Latest Journal

Click here for a copy of our latest December 2018 journal.

 

E-list

Join our free e-list here to receive resources, primarily the CHW School-Link Newsletter, and from time to time other relevant material concerning the mental health of children and adolescents with an intellectual disability.

Guidelines on Pathways to Care

A guide for parents and carers: Guidelines on Pathways to Care for children and adolescents with intellectual disability and challenging behaviour and/or mental health problems.  

Quick Link to the MOU

Devlopmental Psychiatry Clinic Evaluation

The Developmental Psychiatry Clinic has been evaluated by the Centre for Disability Studies. Access the document by clicking on the image below.

MOU between ADHC and Health
Excutive Summary

View the executive summary of the "Leading the Way in Mental Health and Intellectual Disability" needs analysis report here.

   

For Parents and Carers

 

Guidelines on Pathways to Care

This guideline is intended to assist parents and carers to mnake sense of the system which exists to support them and their child with intellectual disability and challenging behaviour and/ or mental health problems at different ages and stages.

Association for Children with a Disability

The Association for Children with a Disability (Victoria) has released The 7th edition of Through the Maze onlineThrough the Maze booklet English (3 MB PDF). It includes information about services and supports for children with a disability and their families living in Victoria. Although Victorian based it has a good overview of the types of services available. This document is also in Arabic, Chinese and Vietnamese. You can order a similar NSW version through the NSW Office

 

NSW Respite Camps for Teenagers with an Intellectual Disability

These camps provided by Sports and Recreation and Ageing, Disability and Home Care offer teenagers aged 13 to 17 years with an intellectual disability the opportunity to attend a Sport and Recreation Centre where they’ll experience new and challenging outdoor activities, develop self-esteem and social living skills and make new friends. Camps will be made available to teens who may otherwise have limited access to leisure and recreational activities. Some weekend camps are also available for siblings of teens with a disability.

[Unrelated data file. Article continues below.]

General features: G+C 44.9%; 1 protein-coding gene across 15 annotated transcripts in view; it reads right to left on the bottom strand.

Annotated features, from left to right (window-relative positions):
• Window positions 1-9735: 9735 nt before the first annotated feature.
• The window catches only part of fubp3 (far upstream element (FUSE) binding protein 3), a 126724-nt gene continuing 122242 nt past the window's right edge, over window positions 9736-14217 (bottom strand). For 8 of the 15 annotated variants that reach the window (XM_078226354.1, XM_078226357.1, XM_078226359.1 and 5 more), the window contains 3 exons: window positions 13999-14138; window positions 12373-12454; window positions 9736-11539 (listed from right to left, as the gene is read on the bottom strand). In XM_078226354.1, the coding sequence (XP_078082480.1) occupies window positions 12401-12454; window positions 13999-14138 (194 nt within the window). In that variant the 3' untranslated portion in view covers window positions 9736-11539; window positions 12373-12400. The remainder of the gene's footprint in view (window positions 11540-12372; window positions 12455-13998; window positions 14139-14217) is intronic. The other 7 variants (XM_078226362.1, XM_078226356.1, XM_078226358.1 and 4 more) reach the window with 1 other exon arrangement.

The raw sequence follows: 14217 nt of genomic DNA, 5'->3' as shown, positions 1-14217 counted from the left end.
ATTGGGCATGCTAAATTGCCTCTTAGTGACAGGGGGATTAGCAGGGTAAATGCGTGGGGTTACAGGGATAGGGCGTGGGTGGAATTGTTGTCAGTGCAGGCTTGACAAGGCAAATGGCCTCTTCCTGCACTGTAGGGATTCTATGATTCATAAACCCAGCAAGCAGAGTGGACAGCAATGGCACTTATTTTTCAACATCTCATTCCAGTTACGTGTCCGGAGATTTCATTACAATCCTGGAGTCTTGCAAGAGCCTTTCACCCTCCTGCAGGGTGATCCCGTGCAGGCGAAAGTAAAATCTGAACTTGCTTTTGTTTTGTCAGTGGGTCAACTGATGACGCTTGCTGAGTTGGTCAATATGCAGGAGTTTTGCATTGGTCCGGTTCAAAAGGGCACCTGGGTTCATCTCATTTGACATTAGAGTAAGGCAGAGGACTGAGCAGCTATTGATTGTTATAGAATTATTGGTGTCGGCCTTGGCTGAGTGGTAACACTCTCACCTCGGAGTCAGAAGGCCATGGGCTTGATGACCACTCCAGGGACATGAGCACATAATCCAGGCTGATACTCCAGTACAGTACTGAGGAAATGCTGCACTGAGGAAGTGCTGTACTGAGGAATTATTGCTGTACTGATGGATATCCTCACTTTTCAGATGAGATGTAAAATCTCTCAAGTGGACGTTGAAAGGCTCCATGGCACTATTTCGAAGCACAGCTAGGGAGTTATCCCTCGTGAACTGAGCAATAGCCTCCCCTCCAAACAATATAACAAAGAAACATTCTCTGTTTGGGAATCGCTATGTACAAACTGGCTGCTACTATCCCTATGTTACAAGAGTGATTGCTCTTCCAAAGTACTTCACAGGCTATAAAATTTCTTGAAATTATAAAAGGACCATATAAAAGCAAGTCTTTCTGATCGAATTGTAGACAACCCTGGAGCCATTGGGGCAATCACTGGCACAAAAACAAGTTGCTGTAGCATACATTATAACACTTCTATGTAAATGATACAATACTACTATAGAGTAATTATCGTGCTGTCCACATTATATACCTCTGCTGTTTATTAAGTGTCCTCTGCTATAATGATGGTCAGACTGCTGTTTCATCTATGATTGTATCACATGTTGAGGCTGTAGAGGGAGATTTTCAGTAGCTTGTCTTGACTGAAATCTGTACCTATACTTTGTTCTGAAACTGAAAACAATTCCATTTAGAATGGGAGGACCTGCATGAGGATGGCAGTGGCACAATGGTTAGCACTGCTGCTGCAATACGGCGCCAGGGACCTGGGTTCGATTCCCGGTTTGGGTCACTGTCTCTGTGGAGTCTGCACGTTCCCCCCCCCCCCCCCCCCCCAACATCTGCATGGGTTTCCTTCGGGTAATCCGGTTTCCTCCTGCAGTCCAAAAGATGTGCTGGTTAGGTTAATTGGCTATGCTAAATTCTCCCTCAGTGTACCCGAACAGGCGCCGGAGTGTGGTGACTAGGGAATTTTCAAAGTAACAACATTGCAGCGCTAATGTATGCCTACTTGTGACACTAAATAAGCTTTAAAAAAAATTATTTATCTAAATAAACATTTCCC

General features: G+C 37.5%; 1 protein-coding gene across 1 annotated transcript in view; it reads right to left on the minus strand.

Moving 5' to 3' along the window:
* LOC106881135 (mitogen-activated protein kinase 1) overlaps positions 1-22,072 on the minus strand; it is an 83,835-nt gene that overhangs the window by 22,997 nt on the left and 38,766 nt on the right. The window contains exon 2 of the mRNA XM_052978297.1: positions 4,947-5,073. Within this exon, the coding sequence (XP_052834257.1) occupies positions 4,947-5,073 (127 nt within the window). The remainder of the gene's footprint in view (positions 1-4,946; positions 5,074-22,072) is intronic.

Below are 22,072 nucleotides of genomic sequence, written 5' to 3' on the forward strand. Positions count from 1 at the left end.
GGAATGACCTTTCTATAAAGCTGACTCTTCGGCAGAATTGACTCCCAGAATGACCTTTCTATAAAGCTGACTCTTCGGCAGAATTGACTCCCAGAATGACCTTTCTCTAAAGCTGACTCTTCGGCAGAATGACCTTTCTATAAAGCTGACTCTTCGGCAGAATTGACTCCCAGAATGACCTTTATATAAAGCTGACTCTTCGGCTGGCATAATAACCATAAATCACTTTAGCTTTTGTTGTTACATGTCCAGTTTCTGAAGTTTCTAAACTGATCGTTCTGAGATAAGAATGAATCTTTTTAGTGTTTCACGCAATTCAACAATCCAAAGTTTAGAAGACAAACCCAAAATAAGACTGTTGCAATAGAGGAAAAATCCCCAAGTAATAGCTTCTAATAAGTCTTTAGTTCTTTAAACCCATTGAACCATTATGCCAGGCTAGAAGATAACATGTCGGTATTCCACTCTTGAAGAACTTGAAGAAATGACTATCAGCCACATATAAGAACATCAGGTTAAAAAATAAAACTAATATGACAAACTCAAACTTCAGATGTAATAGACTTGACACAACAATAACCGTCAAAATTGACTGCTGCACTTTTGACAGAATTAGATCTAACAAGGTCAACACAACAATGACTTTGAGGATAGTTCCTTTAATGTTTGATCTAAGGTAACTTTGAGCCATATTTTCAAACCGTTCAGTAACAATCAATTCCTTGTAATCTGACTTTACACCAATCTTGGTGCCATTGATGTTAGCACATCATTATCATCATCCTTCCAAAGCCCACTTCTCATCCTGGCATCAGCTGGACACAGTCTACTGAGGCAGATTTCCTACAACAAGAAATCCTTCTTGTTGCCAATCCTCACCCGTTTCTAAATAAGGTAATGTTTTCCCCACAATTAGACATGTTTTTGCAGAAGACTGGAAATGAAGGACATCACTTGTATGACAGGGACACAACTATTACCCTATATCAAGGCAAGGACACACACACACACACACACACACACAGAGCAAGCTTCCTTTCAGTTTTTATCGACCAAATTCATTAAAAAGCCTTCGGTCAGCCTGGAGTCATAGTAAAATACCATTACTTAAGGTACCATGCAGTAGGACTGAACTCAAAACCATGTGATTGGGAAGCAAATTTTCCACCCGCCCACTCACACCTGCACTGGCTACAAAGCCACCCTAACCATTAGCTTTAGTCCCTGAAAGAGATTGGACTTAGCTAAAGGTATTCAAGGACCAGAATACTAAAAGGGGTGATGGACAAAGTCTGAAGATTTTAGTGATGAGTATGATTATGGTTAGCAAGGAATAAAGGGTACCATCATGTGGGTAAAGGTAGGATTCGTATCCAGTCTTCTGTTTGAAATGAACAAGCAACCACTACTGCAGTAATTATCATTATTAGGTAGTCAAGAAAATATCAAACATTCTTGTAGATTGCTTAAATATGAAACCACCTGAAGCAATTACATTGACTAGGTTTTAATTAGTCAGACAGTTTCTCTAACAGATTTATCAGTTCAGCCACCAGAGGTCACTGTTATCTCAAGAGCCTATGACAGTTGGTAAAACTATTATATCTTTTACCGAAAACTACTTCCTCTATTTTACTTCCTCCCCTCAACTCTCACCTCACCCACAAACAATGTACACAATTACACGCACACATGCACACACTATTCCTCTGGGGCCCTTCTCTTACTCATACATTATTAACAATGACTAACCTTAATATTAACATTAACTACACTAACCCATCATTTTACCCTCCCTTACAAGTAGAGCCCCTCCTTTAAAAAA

How to apply: For more information click on this pdf link and ask to speak to the respite camps coordinator/Intake Officer from Ageing, Disability and Home Care in your Region.

 

Community Organsiations:

Northcott Disability Services - NSW & ACT

Baptist Community Services - NSW & ACT (BCS)

 

Resources:

Sex Education Tips for Parents

Sex education for children with intellectual disabilities - tips for parents - Better Health Channel
Sexuality education for children with intellectual disabilities can help them stay safe and prevent sexually transmissible infections (STIs) and unplanned pregnancy. Tips and suggestions for parents on how to provide information about sexuality to children with intellectual disabilities are available.

 

Transition out of school guides

The National Disability Coordination Officer Program has produced a series of booklets to help with transition out of school.

Planning for life after school is often called transition planning. Young people make many transitions as they move into adulthood – these might include starting a new job or a new course, moving house or getting married. Making transitions is exciting, but can also be challenging. People who plan their transitions well, with help where needed, are likely to have a better outcome than those who don't. There are lots of decisions and preparations that all young people have to make when planning for transition. There are also some extra things that young people with a disability should consider, and some additional support that can help them to plan well for life after school. As a parent or carer, there are also lots of things you can do to help your young person prepare.